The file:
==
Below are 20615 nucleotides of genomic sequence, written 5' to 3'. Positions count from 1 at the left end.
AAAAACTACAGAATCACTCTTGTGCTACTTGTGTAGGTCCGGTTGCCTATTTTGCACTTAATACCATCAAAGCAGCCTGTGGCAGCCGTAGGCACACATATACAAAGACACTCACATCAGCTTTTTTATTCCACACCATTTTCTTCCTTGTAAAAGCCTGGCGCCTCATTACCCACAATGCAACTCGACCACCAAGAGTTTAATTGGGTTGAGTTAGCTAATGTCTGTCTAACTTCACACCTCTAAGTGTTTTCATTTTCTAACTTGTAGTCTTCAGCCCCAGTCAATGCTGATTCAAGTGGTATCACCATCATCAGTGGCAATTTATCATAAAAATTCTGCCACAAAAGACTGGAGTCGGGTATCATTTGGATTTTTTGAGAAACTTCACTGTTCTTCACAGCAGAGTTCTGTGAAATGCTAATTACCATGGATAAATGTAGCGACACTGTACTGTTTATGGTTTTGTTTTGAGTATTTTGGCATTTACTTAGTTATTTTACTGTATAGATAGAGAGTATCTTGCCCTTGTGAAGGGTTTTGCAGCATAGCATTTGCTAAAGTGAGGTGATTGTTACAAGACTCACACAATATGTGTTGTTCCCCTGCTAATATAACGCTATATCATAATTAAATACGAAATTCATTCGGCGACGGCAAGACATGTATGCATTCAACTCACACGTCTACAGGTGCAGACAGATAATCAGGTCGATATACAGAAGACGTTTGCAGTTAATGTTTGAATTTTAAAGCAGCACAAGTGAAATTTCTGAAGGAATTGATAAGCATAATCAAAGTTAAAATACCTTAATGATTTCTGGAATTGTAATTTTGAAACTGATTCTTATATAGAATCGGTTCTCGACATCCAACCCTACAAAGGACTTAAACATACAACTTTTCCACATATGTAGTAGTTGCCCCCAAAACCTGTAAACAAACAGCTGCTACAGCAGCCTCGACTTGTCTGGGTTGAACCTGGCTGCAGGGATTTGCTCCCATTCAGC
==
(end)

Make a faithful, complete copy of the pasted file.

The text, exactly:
Below are 20615 nucleotides of genomic sequence, written 5' to 3'. Positions count from 1 at the left end.
AAAAACTACAGAATCACTCTTGTGCTACTTGTGTAGGTCCGGTTGCCTATTTTGCACTTAATACCATCAAAGCAGCCTGTGGCAGCCGTAGGCACACATATACAAAGACACTCACATCAGCTTTTTTATTCCACACCATTTTCTTCCTTGTAAAAGCCTGGCGCCTCATTACCCACAATGCAACTCGACCACCAAGAGTTTAATTGGGTTGAGTTAGCTAATGTCTGTCTAACTTCACACCTCTAAGTGTTTTCATTTTCTAACTTGTAGTCTTCAGCCCCAGTCAATGCTGATTCAAGTGGTATCACCATCATCAGTGGCAATTTATCATAAAAATTCTGCCACAAAAGACTGGAGTCGGGTATCATTTGGATTTTTTGAGAAACTTCACTGTTCTTCACAGCAGAGTTCTGTGAAATGCTAATTACCATGGATAAATGTAGCGACACTGTACTGTTTATGGTTTTGTTTTGAGTATTTTGGCATTTACTTAGTTATTTTACTGTATAGATAGAGAGTATCTTGCCCTTGTGAAGGGTTTTGCAGCATAGCATTTGCTAAAGTGAGGTGATTGTTACAAGACTCACACAATATGTGTTGTTCCCCTGCTAATATAACGCTATATCATAATTAAATACGAAATTCATTCGGCGACGGCAAGACATGTATGCATTCAACTCACACGTCTACAGGTGCAGACAGATAATCAGGTCGATATACAGAAGACGTTTGCAGTTAATGTTTGAATTTTAAAGCAGCACAAGTGAAATTTCTGAAGGAATTGATAAGCATAATCAAAGTTAAAATACCTTAATGATTTCTGGAATTGTAATTTTGAAACTGATTCTTATATAGAATCGGTTCTCGACATCCAACCCTACAAAGGACTTAAACATACAACTTTTCCACATATGTAGTAGTTGCCCCCAAAACCTGTAAACAAACAGCTGCTACAGCAGCCTCGACTTGTCTGGGTTGAACCTGGCTGCAGGGATTTGCTCCCATTCAGC